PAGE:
We know that spring energy is:

U_S = \frac{1}{2} k\left(\Delta x\right)^2

where \Delta x represents how much the spring has been deformed. For this event, that would mean:

U_S = \frac{1}{2}k\left(y - y _o \right)

If we substitute our equation for position vs. time, we get:

U_S = \frac{1}{2} k\{ \left[A cos\left( \omega t \right) + y_{eq} \right] -y_o\}^2

If we rearrange by grouping the position terms together, we see:

U_S = \frac{1}{2} k\left[\left(y_{eq} -  y_o\right) + A cos\left( \omega t \right)  \right]^2

If we multiply out the squared quantity inside the brackets, we get:

U_S = \frac{1}{2}k\left[\left(y_ {eq}  - y_o\right)^2 +2\left(y_ {eq}  - y_o\right) A cos\left(\omega t\right) + A^2 cos^2\left(\omega t\right)   \right]

Multiplying through by \frac{1}{2} k yields:

U_S = \frac{1}{2}k\left(y_ {eq}  - y_o\right)^2 + k\left( y_ {eq}  - y_o \right)Acos\left(\omega t\right) + \frac{1}{2} kA^2 cos^2\left(\omega t\right)

From trigonometry, we have the identity:

cos^2 \left(\theta\right) = \dfrac{1+cos\left(2\theta\right)}{2}

If we substitute this identity into our equation for spring energy:

U_S = \frac{1}{2}k\left( y_{eq}  - y_o \right)^2 + k\left( y_{eq}  - y_o \right)Acos\left(\omega t\right) + \frac{1}{2} kA^2 \left[  \dfrac{1+cos\left(2\omega t\right)}{2} \right]

If we multiply out the term at the end, and clump similar terms together, we get:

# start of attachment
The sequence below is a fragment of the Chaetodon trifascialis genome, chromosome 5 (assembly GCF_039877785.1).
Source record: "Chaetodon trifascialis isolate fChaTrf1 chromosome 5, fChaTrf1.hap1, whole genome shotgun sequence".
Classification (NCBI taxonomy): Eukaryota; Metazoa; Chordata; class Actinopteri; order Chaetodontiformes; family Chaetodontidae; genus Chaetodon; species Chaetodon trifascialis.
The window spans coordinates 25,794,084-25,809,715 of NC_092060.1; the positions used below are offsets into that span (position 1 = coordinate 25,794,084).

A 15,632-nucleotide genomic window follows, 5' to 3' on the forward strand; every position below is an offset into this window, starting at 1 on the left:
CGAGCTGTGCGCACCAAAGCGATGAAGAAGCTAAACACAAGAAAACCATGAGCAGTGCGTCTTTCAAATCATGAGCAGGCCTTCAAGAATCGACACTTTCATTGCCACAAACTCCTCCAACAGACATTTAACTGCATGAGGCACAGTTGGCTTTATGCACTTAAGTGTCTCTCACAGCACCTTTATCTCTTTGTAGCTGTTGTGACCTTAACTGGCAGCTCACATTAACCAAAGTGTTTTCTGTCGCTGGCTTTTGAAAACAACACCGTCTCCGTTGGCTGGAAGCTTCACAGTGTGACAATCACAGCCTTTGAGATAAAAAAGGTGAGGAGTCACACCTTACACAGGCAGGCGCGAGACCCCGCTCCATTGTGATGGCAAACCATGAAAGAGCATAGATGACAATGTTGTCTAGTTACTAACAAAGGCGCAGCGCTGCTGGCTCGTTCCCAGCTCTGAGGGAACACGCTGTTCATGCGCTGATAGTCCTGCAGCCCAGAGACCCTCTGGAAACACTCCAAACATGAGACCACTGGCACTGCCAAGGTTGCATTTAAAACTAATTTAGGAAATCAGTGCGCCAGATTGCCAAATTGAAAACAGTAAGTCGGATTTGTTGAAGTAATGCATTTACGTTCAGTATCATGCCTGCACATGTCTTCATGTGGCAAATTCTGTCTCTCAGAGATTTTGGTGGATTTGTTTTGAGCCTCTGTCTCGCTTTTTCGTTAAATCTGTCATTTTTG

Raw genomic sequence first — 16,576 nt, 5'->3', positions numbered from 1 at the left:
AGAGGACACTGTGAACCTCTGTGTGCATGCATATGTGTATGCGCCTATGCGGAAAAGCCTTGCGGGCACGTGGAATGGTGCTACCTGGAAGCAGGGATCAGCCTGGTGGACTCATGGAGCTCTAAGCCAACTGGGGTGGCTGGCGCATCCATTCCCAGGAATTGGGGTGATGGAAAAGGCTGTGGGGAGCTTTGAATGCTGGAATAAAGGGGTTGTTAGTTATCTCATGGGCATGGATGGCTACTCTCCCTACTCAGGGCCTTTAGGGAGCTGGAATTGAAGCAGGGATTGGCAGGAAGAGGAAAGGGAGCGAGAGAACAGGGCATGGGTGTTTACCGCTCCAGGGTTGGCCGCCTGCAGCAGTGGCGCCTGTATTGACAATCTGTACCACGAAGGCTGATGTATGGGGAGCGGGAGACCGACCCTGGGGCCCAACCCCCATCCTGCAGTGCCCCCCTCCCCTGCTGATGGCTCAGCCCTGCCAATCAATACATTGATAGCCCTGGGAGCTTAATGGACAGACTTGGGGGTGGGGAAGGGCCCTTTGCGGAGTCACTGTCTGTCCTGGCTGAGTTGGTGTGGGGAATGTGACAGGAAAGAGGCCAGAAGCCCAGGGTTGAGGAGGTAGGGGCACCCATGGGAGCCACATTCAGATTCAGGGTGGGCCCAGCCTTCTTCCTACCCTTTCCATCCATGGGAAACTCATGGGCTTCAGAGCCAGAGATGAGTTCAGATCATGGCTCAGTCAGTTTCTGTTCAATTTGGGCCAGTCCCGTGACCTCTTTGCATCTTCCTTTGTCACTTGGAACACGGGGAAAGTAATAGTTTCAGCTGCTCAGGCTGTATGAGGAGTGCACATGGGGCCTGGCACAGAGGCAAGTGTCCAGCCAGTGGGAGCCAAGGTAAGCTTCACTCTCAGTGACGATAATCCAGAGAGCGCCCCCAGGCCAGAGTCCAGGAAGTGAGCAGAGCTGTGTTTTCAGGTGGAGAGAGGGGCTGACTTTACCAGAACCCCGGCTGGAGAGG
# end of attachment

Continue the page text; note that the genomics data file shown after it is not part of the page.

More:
U_S = \frac{1}{2} k  \left(  y_ {eq}  - y_o  \right)^2 +\frac{1}{4}kA^2 + k\left( y_ {eq}  - y_o \right)Acos\left(\omega t \right) +\frac{1}{4}kA^2 cos\left(2\omega t\right)

The graph of spring energy vs. time would look like this:

Since the total energy is:

E = K + U_G + U_S

We can add up the three equations to get our total energy. By looking at the graphs for each energy vs time, the combination may be distorted since they each have a different scale. If we plot all three on the same graph, with the same scale, we get something like this:

If we arrange the three equations strategically, we get:

\frac{1}{4}kA^2 ~~~~~~~~~~~~~~~~~~~~~~~~~~~~~~~~~~~~~~~~~~~~~~~~~~~- \frac{1}{4}kA^2 cos\left(2\omega t\right)

+~~~mgy_{eq} ~~~~~~~~~~~~~~~~~~~~+ ~~~~~~~~~~~mgA cos\left(\omega t\right)

+~~~  \frac{1}{4}kA^2 + \frac{1}{2} k  \left(  y_ {eq}  - y_o  \right)^2 + k\left( y_ {eq}  - y_o \right)Acos\left(\omega t \right) +\frac{1}{4}kA^2 cos\left(2\omega t\right)